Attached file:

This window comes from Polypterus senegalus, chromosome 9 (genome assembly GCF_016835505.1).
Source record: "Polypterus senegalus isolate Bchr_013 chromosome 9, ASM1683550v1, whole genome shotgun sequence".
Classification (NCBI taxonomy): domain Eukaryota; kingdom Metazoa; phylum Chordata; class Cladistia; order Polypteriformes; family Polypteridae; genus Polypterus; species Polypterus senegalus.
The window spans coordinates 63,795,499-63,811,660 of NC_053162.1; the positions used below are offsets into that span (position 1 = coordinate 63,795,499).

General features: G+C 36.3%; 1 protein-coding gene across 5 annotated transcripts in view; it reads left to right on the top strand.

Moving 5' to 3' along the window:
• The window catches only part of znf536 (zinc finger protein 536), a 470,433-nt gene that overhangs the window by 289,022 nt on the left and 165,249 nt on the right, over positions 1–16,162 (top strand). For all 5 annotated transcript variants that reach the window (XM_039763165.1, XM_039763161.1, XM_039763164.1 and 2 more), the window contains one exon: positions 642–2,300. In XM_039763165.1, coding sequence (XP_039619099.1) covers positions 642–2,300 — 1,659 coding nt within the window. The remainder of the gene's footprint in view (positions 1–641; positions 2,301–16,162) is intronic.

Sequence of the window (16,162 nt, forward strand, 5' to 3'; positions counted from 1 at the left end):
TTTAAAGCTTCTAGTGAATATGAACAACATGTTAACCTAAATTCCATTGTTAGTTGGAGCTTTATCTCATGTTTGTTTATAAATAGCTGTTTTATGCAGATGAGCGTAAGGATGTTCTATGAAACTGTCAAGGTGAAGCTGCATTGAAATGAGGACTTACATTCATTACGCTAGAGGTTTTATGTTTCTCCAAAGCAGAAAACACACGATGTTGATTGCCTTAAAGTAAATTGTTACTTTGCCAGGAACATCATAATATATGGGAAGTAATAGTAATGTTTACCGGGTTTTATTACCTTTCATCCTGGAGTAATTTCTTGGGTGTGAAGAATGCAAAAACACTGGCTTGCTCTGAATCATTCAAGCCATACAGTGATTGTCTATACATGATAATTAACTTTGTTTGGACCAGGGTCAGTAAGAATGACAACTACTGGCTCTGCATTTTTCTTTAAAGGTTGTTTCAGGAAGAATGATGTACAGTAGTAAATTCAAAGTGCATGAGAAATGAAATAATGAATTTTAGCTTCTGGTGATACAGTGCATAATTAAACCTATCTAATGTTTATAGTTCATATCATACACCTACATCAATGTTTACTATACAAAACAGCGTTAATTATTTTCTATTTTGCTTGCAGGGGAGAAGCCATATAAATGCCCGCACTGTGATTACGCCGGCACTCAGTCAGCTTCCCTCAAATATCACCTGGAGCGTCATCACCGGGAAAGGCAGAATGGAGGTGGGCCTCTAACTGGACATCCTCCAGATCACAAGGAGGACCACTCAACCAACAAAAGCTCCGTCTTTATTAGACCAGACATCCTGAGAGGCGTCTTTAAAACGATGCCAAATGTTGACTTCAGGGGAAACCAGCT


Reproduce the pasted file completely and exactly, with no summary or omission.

This window comes from Polypterus senegalus, chromosome 9 (genome assembly GCF_016835505.1).
Source record: "Polypterus senegalus isolate Bchr_013 chromosome 9, ASM1683550v1, whole genome shotgun sequence".
Classification (NCBI taxonomy): domain Eukaryota; kingdom Metazoa; phylum Chordata; class Cladistia; order Polypteriformes; family Polypteridae; genus Polypterus; species Polypterus senegalus.
The window spans coordinates 63,795,499-63,811,660 of NC_053162.1; the positions used below are offsets into that span (position 1 = coordinate 63,795,499).

General features: G+C 36.3%; 1 protein-coding gene across 5 annotated transcripts in view; it reads left to right on the top strand.

Moving 5' to 3' along the window:
• The window catches only part of znf536 (zinc finger protein 536), a 470,433-nt gene that overhangs the window by 289,022 nt on the left and 165,249 nt on the right, over positions 1–16,162 (top strand). For all 5 annotated transcript variants that reach the window (XM_039763165.1, XM_039763161.1, XM_039763164.1 and 2 more), the window contains one exon: positions 642–2,300. In XM_039763165.1, coding sequence (XP_039619099.1) covers positions 642–2,300 — 1,659 coding nt within the window. The remainder of the gene's footprint in view (positions 1–641; positions 2,301–16,162) is intronic.

Sequence of the window (16,162 nt, forward strand, 5' to 3'; positions counted from 1 at the left end):
TTTAAAGCTTCTAGTGAATATGAACAACATGTTAACCTAAATTCCATTGTTAGTTGGAGCTTTATCTCATGTTTGTTTATAAATAGCTGTTTTATGCAGATGAGCGTAAGGATGTTCTATGAAACTGTCAAGGTGAAGCTGCATTGAAATGAGGACTTACATTCATTACGCTAGAGGTTTTATGTTTCTCCAAAGCAGAAAACACACGATGTTGATTGCCTTAAAGTAAATTGTTACTTTGCCAGGAACATCATAATATATGGGAAGTAATAGTAATGTTTACCGGGTTTTATTACCTTTCATCCTGGAGTAATTTCTTGGGTGTGAAGAATGCAAAAACACTGGCTTGCTCTGAATCATTCAAGCCATACAGTGATTGTCTATACATGATAATTAACTTTGTTTGGACCAGGGTCAGTAAGAATGACAACTACTGGCTCTGCATTTTTCTTTAAAGGTTGTTTCAGGAAGAATGATGTACAGTAGTAAATTCAAAGTGCATGAGAAATGAAATAATGAATTTTAGCTTCTGGTGATACAGTGCATAATTAAACCTATCTAATGTTTATAGTTCATATCATACACCTACATCAATGTTTACTATACAAAACAGCGTTAATTATTTTCTATTTTGCTTGCAGGGGAGAAGCCATATAAATGCCCGCACTGTGATTACGCCGGCACTCAGTCAGCTTCCCTCAAATATCACCTGGAGCGTCATCACCGGGAAAGGCAGAATGGAGGTGGGCCTCTAACTGGACATCCTCCAGATCACAAGGAGGACCACTCAACCAACAAAAGCTCCGTCTTTATTAGACCAGACATCCTGAGAGGCGTCTTTAAAACGATGCCAAATGTTGACTTCAGGGGAAACCAGCT